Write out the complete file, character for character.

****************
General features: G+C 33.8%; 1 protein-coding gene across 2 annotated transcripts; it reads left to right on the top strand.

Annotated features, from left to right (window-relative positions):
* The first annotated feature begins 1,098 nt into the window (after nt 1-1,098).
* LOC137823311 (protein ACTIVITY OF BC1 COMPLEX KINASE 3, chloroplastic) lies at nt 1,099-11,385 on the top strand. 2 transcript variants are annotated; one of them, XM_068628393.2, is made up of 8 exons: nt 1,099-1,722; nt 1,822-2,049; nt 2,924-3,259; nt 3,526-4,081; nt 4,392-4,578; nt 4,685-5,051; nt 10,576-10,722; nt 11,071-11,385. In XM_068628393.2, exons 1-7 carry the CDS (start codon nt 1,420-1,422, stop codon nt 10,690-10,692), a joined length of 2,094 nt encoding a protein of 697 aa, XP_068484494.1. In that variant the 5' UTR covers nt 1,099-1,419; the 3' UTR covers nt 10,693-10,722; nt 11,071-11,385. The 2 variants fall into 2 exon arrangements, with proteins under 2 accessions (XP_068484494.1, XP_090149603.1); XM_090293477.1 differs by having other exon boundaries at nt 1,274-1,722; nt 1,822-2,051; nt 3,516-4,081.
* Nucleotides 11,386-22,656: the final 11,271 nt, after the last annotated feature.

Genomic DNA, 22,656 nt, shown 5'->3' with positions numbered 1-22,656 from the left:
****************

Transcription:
General features: G+C 33.8%; 1 protein-coding gene across 2 annotated transcripts; it reads left to right on the top strand.

Annotated features, from left to right (window-relative positions):
* The first annotated feature begins 1,098 nt into the window (after nt 1-1,098).
* LOC137823311 (protein ACTIVITY OF BC1 COMPLEX KINASE 3, chloroplastic) lies at nt 1,099-11,385 on the top strand. 2 transcript variants are annotated; one of them, XM_068628393.2, is made up of 8 exons: nt 1,099-1,722; nt 1,822-2,049; nt 2,924-3,259; nt 3,526-4,081; nt 4,392-4,578; nt 4,685-5,051; nt 10,576-10,722; nt 11,071-11,385. In XM_068628393.2, exons 1-7 carry the CDS (start codon nt 1,420-1,422, stop codon nt 10,690-10,692), a joined length of 2,094 nt encoding a protein of 697 aa, XP_068484494.1. In that variant the 5' UTR covers nt 1,099-1,419; the 3' UTR covers nt 10,693-10,722; nt 11,071-11,385. The 2 variants fall into 2 exon arrangements, with proteins under 2 accessions (XP_068484494.1, XP_090149603.1); XM_090293477.1 differs by having other exon boundaries at nt 1,274-1,722; nt 1,822-2,051; nt 3,516-4,081.
* Nucleotides 11,386-22,656: the final 11,271 nt, after the last annotated feature.

Genomic DNA, 22,656 nt, shown 5'->3' with positions numbered 1-22,656 from the left: